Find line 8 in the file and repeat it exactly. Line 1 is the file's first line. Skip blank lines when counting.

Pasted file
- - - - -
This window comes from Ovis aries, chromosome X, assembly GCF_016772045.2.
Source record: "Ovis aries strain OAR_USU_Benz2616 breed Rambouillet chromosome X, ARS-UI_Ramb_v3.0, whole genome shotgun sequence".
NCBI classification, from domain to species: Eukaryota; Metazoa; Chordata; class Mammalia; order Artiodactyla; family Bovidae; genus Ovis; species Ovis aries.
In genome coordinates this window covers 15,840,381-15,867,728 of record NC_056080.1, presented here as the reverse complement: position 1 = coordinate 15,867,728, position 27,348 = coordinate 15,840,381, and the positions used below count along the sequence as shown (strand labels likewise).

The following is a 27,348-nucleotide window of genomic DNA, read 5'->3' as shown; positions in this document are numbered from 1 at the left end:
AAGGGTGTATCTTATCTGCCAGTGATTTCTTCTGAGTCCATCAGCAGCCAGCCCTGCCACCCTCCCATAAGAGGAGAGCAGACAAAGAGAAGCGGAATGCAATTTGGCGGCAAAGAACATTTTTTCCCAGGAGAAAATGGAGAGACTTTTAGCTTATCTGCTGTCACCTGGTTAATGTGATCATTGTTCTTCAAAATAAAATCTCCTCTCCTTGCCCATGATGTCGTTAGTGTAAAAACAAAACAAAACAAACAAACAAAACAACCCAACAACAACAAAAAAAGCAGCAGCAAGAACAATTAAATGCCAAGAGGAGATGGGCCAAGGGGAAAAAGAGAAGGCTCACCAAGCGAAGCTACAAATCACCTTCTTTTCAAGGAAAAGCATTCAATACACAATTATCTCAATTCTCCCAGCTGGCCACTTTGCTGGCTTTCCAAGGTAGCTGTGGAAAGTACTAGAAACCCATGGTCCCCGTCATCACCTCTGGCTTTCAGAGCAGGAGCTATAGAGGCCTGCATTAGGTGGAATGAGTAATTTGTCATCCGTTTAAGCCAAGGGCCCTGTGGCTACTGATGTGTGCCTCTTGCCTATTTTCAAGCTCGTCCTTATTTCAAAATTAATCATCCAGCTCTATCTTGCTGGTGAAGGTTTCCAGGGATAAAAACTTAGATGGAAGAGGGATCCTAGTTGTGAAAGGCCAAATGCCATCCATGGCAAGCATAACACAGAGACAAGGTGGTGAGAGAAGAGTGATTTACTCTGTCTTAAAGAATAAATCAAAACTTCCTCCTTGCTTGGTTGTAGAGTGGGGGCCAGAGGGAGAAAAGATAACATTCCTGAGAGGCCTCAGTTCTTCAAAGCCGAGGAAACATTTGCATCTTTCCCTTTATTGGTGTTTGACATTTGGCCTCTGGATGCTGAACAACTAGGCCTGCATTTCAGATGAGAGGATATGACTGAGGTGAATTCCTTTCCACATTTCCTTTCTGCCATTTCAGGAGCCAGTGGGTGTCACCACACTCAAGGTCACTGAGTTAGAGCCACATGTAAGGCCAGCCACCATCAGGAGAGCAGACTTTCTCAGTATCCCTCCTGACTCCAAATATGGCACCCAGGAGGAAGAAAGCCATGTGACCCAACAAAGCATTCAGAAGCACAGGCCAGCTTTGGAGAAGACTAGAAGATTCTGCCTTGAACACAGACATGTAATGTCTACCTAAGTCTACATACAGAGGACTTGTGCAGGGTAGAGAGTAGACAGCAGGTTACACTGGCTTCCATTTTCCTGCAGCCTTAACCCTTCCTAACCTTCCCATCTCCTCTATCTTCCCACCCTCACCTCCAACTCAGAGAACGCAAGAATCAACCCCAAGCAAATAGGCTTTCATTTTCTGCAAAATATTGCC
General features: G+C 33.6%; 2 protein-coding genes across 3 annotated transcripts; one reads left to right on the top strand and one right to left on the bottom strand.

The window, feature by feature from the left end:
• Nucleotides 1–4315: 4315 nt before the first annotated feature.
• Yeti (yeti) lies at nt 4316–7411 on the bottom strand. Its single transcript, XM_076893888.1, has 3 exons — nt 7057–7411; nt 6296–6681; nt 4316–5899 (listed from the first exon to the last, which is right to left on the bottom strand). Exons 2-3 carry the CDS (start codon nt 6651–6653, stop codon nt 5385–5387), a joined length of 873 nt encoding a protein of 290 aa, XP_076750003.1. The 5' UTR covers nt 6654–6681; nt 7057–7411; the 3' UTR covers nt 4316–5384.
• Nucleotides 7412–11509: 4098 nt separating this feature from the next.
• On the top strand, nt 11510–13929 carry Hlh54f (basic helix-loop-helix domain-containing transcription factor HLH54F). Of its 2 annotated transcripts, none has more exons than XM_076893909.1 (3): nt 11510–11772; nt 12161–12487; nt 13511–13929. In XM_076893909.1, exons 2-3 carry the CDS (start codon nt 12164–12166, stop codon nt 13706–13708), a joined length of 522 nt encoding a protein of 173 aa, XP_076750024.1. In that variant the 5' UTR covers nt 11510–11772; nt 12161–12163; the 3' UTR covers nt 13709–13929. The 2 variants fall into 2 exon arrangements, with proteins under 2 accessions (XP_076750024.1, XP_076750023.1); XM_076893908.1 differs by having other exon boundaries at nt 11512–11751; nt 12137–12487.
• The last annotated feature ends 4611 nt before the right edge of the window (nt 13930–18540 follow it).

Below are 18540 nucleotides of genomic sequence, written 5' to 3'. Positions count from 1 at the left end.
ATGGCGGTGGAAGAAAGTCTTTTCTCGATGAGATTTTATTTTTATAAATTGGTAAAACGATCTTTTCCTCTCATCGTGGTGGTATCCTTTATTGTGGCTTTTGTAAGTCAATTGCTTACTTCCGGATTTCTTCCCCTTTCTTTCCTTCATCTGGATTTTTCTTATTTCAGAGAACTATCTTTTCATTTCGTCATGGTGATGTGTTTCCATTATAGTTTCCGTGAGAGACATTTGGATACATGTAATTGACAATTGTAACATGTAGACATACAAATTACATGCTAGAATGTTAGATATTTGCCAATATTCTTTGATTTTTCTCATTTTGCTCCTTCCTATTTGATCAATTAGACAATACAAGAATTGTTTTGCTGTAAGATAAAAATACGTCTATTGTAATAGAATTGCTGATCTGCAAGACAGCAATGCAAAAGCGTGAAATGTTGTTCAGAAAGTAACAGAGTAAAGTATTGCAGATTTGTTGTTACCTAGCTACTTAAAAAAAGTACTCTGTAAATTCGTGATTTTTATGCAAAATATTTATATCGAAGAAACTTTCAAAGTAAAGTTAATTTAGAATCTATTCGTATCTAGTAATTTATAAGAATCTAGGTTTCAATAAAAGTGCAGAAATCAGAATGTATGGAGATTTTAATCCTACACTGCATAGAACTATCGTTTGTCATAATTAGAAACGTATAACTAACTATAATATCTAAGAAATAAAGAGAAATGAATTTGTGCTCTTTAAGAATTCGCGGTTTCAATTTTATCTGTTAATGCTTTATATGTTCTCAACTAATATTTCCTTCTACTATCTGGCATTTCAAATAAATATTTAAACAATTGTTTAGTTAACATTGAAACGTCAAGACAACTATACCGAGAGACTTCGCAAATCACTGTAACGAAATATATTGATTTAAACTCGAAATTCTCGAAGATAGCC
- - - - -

The window, feature by feature from the left end: